I didn’t even realise I’d thought for the first time until about a week later, when I'd stopped actively panicking.

“Where exactly are we going?” asked Nightingale.

“Somewhere with a bed,” I said. “Not like we don’t have options in that regard.”

“Mine’s a little more roomy,” Nightingale said, which was true; I’d had to help him once or twice when he’d come home after being shot, so I’d seen it. You could possibly fit two tall guys in mine but it wasn’t designed for it.

“Planning on needing the space, were you?” I said before I thought better of it, and I got a look up and down that was making me reconsider the waiting-for-a-bed policy, I’m not going to lie.

“We’ll see how it goes,” he said, and – he sounded really sexy after being kissed breathless. I was doomed. This was Lady Ty’s revenge after all.

We made it to his bedroom without running into Molly, of all small mercies, but I sort of lost my nerve when we got there, and let go of his hand. I don’t know why. So far today I’d married him, kissed him, been on what qualified as an actual date, kissed him some more, and now the sight of his bedroom door was what freaked me out?

“All right, Peter?” he asked, pushing the door open.

“I think I’d rather be married to you than anyone else I know, sir,” I said, which was not at all anything I’d meant to say. It just – came out.

“Likewise,” he said, and I rather thought he meant it, too. Oh. “Although – if you wouldn’t mind not calling me that, right now?”

I took a breath, and stepped up close again, there on the threshold; I could feel the heat of his body from there and that wasn’t confusing at all, that was telling me one thing and it was very simple.

“Want to go to bed, Thomas?” I said in his ear, and kissed the side of his neck, then his jaw, then round to his mouth.

“Yes, please,” he said against my mouth, because he’s that well-brought-up. Although his hands weren’t being very well-brought-up just then; but I suppose neither were mine.

It all went pretty well from there. I won’t say there wasn’t the awkward moment or two, because how could there not be, under the circumstances. Although most of it was the regular awkwardness of when you’ve been waiting for this, for someone, for a while, and you’re desperate for it to be good, to not disappoint them. And it takes a bit for both of you to relax, stop thinking about it too hard. By the time we’d gotten our clothes off we were past that stage.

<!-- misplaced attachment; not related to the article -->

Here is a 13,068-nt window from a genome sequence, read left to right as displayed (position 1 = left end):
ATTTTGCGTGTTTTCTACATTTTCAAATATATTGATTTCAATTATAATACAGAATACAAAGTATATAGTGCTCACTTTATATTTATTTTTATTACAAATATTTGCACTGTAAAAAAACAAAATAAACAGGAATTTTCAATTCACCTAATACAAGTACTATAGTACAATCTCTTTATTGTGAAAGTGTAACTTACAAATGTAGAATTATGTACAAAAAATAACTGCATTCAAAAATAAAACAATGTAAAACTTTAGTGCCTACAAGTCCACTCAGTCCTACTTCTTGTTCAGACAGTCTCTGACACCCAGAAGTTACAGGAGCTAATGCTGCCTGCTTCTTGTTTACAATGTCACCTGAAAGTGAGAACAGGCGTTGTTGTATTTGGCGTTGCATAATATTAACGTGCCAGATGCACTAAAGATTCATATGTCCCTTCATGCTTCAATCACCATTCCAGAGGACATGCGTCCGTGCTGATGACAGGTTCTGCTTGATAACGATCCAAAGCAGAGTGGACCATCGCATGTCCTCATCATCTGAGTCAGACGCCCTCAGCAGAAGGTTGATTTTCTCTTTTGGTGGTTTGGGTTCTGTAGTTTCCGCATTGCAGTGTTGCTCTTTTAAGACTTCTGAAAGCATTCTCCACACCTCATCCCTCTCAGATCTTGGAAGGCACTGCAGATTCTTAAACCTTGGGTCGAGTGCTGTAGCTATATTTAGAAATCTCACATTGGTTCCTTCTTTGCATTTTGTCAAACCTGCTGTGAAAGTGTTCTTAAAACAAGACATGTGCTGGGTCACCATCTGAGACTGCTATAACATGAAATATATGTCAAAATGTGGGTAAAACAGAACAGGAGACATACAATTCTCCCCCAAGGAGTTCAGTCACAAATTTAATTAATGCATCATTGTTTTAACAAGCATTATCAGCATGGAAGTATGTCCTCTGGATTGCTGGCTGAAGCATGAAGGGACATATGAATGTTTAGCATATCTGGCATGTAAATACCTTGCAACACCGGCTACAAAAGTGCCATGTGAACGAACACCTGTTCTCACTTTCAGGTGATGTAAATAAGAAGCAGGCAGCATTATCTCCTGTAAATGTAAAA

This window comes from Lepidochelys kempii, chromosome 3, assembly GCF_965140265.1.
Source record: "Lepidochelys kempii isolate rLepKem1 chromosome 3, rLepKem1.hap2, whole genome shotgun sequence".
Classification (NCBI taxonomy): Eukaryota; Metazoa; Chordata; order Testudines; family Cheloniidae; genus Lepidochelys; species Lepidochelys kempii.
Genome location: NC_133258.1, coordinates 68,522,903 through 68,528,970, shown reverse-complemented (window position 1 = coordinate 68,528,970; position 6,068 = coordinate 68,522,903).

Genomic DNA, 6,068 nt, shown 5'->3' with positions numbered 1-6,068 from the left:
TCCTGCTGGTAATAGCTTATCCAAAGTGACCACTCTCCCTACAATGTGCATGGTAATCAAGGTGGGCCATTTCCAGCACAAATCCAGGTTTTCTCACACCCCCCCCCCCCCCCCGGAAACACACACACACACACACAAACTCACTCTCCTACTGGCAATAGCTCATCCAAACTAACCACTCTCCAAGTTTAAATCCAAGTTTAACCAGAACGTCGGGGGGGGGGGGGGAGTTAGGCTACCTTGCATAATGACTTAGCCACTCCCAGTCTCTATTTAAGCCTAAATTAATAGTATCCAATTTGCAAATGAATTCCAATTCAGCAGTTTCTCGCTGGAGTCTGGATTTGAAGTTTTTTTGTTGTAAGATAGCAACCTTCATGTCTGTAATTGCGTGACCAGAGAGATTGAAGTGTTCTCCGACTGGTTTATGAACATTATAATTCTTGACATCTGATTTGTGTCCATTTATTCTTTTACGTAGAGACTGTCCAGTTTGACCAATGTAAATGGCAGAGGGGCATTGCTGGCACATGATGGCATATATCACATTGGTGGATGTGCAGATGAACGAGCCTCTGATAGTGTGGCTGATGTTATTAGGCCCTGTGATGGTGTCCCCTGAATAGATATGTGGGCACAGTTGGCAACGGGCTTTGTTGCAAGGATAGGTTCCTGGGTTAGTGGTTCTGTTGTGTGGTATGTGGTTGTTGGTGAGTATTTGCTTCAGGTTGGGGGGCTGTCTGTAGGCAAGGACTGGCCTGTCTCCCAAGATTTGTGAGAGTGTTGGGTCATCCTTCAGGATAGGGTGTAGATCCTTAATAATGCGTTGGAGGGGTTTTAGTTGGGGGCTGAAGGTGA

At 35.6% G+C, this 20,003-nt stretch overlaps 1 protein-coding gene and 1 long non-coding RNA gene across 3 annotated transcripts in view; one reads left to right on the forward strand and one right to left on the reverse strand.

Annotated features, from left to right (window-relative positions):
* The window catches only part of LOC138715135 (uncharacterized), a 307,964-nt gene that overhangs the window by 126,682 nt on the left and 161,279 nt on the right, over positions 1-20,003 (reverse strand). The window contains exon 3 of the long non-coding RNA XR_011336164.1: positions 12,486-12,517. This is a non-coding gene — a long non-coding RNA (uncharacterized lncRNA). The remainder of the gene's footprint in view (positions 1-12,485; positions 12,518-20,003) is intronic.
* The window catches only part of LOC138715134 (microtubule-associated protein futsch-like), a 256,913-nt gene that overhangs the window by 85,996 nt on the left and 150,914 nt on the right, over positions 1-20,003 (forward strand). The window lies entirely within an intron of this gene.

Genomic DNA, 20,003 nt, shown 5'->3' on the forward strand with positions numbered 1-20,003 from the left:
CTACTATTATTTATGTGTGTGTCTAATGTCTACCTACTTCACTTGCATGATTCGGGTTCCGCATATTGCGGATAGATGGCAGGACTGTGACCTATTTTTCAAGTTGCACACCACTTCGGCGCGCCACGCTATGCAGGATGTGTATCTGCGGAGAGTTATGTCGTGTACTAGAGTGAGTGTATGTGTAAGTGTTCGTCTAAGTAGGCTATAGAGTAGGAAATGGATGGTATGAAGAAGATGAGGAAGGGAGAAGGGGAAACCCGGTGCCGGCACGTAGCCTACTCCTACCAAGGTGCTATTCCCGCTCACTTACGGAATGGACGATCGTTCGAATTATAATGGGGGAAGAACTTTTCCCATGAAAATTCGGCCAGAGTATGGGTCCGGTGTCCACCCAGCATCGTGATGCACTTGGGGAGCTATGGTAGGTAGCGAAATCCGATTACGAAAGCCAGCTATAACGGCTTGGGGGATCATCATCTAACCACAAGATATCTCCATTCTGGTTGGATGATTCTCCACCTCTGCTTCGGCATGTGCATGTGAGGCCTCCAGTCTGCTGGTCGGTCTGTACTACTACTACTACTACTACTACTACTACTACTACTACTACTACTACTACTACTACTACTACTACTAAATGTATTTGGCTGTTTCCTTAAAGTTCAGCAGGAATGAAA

But there was also this moment, a ways in, when we were naked and tangled up in each other and I traced a hand over the scar from when he'd been shot in Covent Garden, five years ago. I wasn't much for thinking at that point, neither of us were, but I remembered suddenly the first time I'd seen him and what I'd thought and - well, here we were, weren't we? It was just that if I'd ever envisioned this, and I wasn't saying I had, I definitely hadn't expected a wedding to be involved. He had his eyes closed, right at that moment, and his neck arched back, and I wanted - a lot of things. Mostly Nightingale, just like this. I knew I was smiling like a bit of an idiot and I didn't know how to stop, even when his eyelids fluttered open and he saw me, which left me feeling more naked than anything else so far. So I set about kissing him some more, along with the rest, and all the thinking went away for a long and pleasant while. 

Anyway. It was a good thing we’d picked the larger bed.


The next morning I woke up next to Thomas Nightingale - my husband. Of all the totally unexpected things. I wondered if he’d want me to move my stuff down here. I wondered how this was supposed to work, any of it. I wondered who exactly had been betting on us and whether they’d collect for this. I wondered which way Seawoll had bet, if he’d bet at all. I wondered if this really had been the only solution or whether Lady Ty just found the whole thing too amusing to let it go. I wondered at what point it had technically counted as consummated. We’d tried to be thorough. Possibly I’d pulled a couple of muscles. I didn’t really care.

Then Nightingale opened his eyes, and I stopped wondering much at all, except whether he’d mind getting kissed good morning. But when his eyes focused on me he blinked, like he’d forgotten, and then smiled, sort of unbelievingly. So I put it to the practical test, and it turned out he didn’t mind at all.

I decided that, however it had come about, and whatever it might turn out to mean, maybe I could get used to this being married thing after all.